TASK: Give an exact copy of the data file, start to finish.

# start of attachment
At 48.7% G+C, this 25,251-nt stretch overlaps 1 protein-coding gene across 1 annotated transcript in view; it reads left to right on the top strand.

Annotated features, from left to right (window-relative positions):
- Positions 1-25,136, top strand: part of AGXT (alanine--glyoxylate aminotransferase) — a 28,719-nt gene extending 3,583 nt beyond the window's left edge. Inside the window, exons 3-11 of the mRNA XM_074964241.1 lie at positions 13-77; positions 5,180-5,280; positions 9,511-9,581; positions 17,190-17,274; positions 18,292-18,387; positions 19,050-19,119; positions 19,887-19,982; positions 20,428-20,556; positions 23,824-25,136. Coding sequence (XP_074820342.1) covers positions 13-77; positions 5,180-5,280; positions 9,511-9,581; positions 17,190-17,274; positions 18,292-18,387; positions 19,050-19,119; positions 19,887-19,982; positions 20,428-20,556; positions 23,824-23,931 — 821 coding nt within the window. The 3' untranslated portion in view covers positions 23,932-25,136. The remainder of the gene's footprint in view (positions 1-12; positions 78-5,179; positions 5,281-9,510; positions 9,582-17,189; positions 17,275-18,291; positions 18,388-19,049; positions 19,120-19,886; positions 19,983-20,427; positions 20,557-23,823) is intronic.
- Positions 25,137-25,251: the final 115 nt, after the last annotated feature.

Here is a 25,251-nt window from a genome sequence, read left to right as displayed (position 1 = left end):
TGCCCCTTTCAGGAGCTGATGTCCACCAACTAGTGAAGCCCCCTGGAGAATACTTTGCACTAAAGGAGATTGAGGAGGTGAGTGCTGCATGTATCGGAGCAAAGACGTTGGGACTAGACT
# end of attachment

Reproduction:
At 48.7% G+C, this 25,251-nt stretch overlaps 1 protein-coding gene across 1 annotated transcript in view; it reads left to right on the top strand.

Annotated features, from left to right (window-relative positions):
- Positions 1-25,136, top strand: part of AGXT (alanine--glyoxylate aminotransferase) — a 28,719-nt gene extending 3,583 nt beyond the window's left edge. Inside the window, exons 3-11 of the mRNA XM_074964241.1 lie at positions 13-77; positions 5,180-5,280; positions 9,511-9,581; positions 17,190-17,274; positions 18,292-18,387; positions 19,050-19,119; positions 19,887-19,982; positions 20,428-20,556; positions 23,824-25,136. Coding sequence (XP_074820342.1) covers positions 13-77; positions 5,180-5,280; positions 9,511-9,581; positions 17,190-17,274; positions 18,292-18,387; positions 19,050-19,119; positions 19,887-19,982; positions 20,428-20,556; positions 23,824-23,931 — 821 coding nt within the window. The 3' untranslated portion in view covers positions 23,932-25,136. The remainder of the gene's footprint in view (positions 1-12; positions 78-5,179; positions 5,281-9,510; positions 9,582-17,189; positions 17,275-18,291; positions 18,388-19,049; positions 19,120-19,886; positions 19,983-20,427; positions 20,557-23,823) is intronic.
- Positions 25,137-25,251: the final 115 nt, after the last annotated feature.

Here is a 25,251-nt window from a genome sequence, read left to right as displayed (position 1 = left end):
TGCCCCTTTCAGGAGCTGATGTCCACCAACTAGTGAAGCCCCCTGGAGAATACTTTGCACTAAAGGAGATTGAGGAGGTGAGTGCTGCATGTATCGGAGCAAAGACGTTGGGACTAGACT